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METHYLPREDNISOLONE (meth ill pred NISS oh lone) is a corticosteroid. It is commonly used to treat inflammation of the skin, joints, lungs, and other organs. Common conditions treated include asthma, allergies, and arthritis. It is also used for other conditions, such as blood disorders and diseases of the adrenal glands.
This medicine may be used for other purposes; ask your health care provider or pharmacist if you have questions.
They need to know if you have any of these conditions: -Cushing's syndrome -eye disease, vision problems -diabetes -glaucoma -heart disease -high blood pressure -infection (especially a virus infection such as chickenpox, cold sores, or herpes) -liver disease -mental illness -myasthenia gravis -osteoporosis -recently received or scheduled to receive a vaccine -seizures -stomach or intestine problems -thyroid disease -an unusual or allergic reaction to lactose, methylprednisolone, other medicines, foods, dyes, or preservatives -pregnant or trying to get pregnant -breast-feeding
This medicine is for injection into a muscle, joint, or other tissue. It is given by a health care professional in a hospital or clinic setting. Talk to your pediatrician regarding the use of this medicine in children. While this drug may be prescribed for selected conditions, precautions do apply.
Overdosage: If you think you have taken too much of this medicine contact a poison control center or emergency room at once. NOTE: This medicine is only for you. Do not share this medicine with others.
This does not apply.
Do not take this medicine with any of the following medications: -alefacept -echinacea -iopamidol -live virus vaccines -metyrapone -mifepristone This medicine may also interact with the following medications: -amphotericin B -aspirin and aspirin-like medicines -certain antibiotics like erythromycin, clarithromycin, troleandomycin -certain medicines for diabetes -certain medicines for fungal infections like ketoconazole -certain medicines for seizures like carbamazepine, phenobarbital, phenytoin -certain medicines that treat or prevent blood clots like warfarin -cyclosporine -digoxin -diuretics -female hormones, like estrogens and birth control pills -isoniazid -NSAIDs, medicines for pain inflammation, like ibuprofen or naproxen -other medicines for myasthenia gravis -rifampin -vaccines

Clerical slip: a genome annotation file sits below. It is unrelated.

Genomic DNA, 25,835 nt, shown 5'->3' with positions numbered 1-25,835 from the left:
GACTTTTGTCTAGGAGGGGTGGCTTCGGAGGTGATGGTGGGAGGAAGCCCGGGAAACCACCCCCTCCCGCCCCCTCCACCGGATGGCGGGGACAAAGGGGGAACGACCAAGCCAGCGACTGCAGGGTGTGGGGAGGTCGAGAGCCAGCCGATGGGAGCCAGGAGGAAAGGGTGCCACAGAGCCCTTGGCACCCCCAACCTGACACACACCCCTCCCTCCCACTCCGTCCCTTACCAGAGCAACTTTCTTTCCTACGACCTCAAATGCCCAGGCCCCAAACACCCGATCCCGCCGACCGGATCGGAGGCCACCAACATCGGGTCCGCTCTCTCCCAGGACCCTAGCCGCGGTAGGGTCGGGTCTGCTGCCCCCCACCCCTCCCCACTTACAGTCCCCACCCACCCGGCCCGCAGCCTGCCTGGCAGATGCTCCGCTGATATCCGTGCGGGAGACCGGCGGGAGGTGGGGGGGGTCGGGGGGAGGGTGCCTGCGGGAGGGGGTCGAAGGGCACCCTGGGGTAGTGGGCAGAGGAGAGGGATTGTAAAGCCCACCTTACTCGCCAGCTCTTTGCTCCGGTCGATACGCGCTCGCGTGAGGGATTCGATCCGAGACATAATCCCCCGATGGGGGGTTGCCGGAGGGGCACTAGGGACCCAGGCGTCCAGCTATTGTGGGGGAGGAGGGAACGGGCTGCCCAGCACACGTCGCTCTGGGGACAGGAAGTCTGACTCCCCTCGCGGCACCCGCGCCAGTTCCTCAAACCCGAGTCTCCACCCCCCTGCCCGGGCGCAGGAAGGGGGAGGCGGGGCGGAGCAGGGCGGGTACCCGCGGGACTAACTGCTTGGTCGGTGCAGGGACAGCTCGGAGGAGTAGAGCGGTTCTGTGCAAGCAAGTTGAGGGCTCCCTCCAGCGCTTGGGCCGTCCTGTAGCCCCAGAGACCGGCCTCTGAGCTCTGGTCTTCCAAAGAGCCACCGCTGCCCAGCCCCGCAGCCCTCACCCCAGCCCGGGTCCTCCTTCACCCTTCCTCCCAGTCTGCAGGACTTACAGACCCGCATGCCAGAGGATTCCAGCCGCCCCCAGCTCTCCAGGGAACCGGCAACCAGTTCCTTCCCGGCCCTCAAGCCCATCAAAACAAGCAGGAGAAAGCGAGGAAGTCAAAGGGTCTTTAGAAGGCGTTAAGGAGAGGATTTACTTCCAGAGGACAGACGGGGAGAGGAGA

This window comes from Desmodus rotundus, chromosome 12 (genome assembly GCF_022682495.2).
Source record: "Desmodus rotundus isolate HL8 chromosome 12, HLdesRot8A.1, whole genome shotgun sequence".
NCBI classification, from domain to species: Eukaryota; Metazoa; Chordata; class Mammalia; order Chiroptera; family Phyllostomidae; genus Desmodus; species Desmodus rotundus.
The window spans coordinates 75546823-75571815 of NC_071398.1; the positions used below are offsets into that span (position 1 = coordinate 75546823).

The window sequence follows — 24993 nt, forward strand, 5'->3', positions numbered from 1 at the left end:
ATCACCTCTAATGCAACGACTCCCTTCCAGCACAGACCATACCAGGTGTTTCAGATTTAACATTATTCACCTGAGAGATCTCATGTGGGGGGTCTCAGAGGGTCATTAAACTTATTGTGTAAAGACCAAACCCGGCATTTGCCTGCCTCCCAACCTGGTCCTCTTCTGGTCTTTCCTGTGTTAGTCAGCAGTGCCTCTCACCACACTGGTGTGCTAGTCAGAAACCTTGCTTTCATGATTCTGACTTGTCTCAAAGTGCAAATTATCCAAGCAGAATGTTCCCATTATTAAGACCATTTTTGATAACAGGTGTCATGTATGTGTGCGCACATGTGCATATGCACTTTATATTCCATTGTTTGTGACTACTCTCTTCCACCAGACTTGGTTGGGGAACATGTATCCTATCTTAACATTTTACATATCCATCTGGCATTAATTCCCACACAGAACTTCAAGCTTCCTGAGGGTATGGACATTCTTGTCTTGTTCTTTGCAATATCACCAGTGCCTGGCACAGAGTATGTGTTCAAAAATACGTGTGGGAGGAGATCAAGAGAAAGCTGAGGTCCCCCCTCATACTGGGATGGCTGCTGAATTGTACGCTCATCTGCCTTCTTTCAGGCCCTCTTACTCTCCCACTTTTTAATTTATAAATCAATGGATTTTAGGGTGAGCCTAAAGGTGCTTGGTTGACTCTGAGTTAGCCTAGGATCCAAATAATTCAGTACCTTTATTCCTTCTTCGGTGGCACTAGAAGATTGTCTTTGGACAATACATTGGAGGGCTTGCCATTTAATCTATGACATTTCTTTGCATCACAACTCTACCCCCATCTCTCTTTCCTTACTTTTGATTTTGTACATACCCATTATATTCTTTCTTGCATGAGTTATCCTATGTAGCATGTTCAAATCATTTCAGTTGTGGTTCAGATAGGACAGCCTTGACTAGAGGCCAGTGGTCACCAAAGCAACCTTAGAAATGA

This list may not describe all possible interactions. Give your health care provider a list of all the medicines, herbs, non-prescription drugs, or dietary supplements you use. Also tell them if you smoke, drink alcohol, or use illegal drugs. Some items may interact with your medicine.
Tell your doctor or healthcare professional if your symptoms do not start to get better or if they get worse. Do not stop taking except on your doctor's advice. You may develop a severe reaction. Your doctor will tell you how much medicine to take. Your condition will be monitored carefully while you are receiving this medicine. This medicine may increase your risk of getting an infection. Tell your doctor or health care professional if you are around anyone with measles or chickenpox, or if you develop sores or blisters that do not heal properly. This medicine may affect blood sugar levels. If you have diabetes, check with your doctor or health care professional before you change your diet or the dose of your diabetic medicine. Tell your doctor or health care professional right away if you have any change in your eyesight. Using this medicine for a long time may increase your risk of low bone mass. Talk to your doctor about bone health.
Side effects that you should report to your doctor or health care professional as soon as possible: -allergic reactions like skin rash, itching or hives, swelling of the face, lips, or tongue -bloody or tarry stools -changes in vision -hallucination, loss of contact with reality -muscle cramps -muscle pain -palpitations -signs and symptoms of high blood sugar such as dizziness; dry mouth; dry skin; fruity breath; nausea; stomach pain; increased hunger or thirst; increased urination -signs and symptoms of infection like fever or chills; cough; sore throat; pain or trouble passing urine -trouble passing urine or change in the amount of urine Side effects that usually do not require medical attention (report to your doctor or health care professional if they continue or are bothersome): -changes in emotions or mood -constipation -diarrhea -excessive hair growth on the face or body -headache -nausea, vomiting -pain, redness, or irritation at site where injected -trouble sleeping -weight gain
This list may not describe all possible side effects. Call your doctor for medical advice about side effects. You may report side effects to FDA at 1-800-FDA-1088.
This drug is given in a hospital or clinic and will not be stored at home.
NOTE: This sheet is a summary. It may not cover all possible information. If you have questions about this medicine, talk to your doctor, pharmacist, or health care provider.
Methylprednisolone Acetate Suspension for injection